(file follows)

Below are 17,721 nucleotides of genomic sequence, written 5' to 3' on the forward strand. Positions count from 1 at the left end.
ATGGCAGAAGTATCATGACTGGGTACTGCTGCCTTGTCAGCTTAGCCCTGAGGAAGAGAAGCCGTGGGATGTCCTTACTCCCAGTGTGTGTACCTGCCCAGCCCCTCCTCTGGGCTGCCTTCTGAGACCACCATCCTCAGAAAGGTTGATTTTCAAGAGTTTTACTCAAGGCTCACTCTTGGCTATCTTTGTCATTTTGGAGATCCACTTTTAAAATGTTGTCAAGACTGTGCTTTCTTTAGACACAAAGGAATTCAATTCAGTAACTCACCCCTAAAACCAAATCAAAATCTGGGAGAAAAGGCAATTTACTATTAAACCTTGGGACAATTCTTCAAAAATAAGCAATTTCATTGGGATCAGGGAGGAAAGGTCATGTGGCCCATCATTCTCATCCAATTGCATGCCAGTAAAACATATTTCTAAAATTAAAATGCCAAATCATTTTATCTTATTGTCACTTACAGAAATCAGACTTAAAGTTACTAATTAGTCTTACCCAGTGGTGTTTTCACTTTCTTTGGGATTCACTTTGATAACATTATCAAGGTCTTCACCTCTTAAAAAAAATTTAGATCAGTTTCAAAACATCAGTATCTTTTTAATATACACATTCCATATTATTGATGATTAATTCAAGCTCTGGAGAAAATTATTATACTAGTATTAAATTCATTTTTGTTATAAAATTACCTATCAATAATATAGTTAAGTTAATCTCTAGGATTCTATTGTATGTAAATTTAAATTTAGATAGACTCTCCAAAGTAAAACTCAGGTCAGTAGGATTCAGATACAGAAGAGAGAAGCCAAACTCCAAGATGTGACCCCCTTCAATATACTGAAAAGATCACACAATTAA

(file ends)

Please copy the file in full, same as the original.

Below are 17,721 nucleotides of genomic sequence, written 5' to 3' on the forward strand. Positions count from 1 at the left end.
ATGGCAGAAGTATCATGACTGGGTACTGCTGCCTTGTCAGCTTAGCCCTGAGGAAGAGAAGCCGTGGGATGTCCTTACTCCCAGTGTGTGTACCTGCCCAGCCCCTCCTCTGGGCTGCCTTCTGAGACCACCATCCTCAGAAAGGTTGATTTTCAAGAGTTTTACTCAAGGCTCACTCTTGGCTATCTTTGTCATTTTGGAGATCCACTTTTAAAATGTTGTCAAGACTGTGCTTTCTTTAGACACAAAGGAATTCAATTCAGTAACTCACCCCTAAAACCAAATCAAAATCTGGGAGAAAAGGCAATTTACTATTAAACCTTGGGACAATTCTTCAAAAATAAGCAATTTCATTGGGATCAGGGAGGAAAGGTCATGTGGCCCATCATTCTCATCCAATTGCATGCCAGTAAAACATATTTCTAAAATTAAAATGCCAAATCATTTTATCTTATTGTCACTTACAGAAATCAGACTTAAAGTTACTAATTAGTCTTACCCAGTGGTGTTTTCACTTTCTTTGGGATTCACTTTGATAACATTATCAAGGTCTTCACCTCTTAAAAAAAATTTAGATCAGTTTCAAAACATCAGTATCTTTTTAATATACACATTCCATATTATTGATGATTAATTCAAGCTCTGGAGAAAATTATTATACTAGTATTAAATTCATTTTTGTTATAAAATTACCTATCAATAATATAGTTAAGTTAATCTCTAGGATTCTATTGTATGTAAATTTAAATTTAGATAGACTCTCCAAAGTAAAACTCAGGTCAGTAGGATTCAGATACAGAAGAGAGAAGCCAAACTCCAAGATGTGACCCCCTTCAATATACTGAAAAGATCACACAATTAA